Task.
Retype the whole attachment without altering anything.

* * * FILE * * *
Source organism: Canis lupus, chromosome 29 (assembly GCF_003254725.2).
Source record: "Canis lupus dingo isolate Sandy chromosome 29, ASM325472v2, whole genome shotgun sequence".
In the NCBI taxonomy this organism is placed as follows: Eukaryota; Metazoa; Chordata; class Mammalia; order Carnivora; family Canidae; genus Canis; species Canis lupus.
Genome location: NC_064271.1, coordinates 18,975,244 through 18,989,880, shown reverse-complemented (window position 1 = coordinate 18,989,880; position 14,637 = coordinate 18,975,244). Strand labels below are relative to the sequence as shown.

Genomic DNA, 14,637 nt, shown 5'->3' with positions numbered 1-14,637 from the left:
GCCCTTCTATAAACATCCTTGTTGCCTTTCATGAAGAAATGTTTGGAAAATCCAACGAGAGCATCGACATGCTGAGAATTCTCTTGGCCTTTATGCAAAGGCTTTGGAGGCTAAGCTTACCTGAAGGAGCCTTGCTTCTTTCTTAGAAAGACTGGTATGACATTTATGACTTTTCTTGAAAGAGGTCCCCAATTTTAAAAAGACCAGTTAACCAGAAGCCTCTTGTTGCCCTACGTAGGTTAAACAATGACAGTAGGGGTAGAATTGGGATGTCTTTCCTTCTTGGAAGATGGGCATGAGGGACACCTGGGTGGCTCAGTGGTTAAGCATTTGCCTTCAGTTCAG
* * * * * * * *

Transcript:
Source organism: Canis lupus, chromosome 29 (assembly GCF_003254725.2).
Source record: "Canis lupus dingo isolate Sandy chromosome 29, ASM325472v2, whole genome shotgun sequence".
In the NCBI taxonomy this organism is placed as follows: Eukaryota; Metazoa; Chordata; class Mammalia; order Carnivora; family Canidae; genus Canis; species Canis lupus.
Genome location: NC_064271.1, coordinates 18,975,244 through 18,989,880, shown reverse-complemented (window position 1 = coordinate 18,989,880; position 14,637 = coordinate 18,975,244). Strand labels below are relative to the sequence as shown.

Genomic DNA, 14,637 nt, shown 5'->3' with positions numbered 1-14,637 from the left:
GCCCTTCTATAAACATCCTTGTTGCCTTTCATGAAGAAATGTTTGGAAAATCCAACGAGAGCATCGACATGCTGAGAATTCTCTTGGCCTTTATGCAAAGGCTTTGGAGGCTAAGCTTACCTGAAGGAGCCTTGCTTCTTTCTTAGAAAGACTGGTATGACATTTATGACTTTTCTTGAAAGAGGTCCCCAATTTTAAAAAGACCAGTTAACCAGAAGCCTCTTGTTGCCCTACGTAGGTTAAACAATGACAGTAGGGGTAGAATTGGGATGTCTTTCCTTCTTGGAAGATGGGCATGAGGGACACCTGGGTGGCTCAGTGGTTAAGCATTTGCCTTCAGTTCAG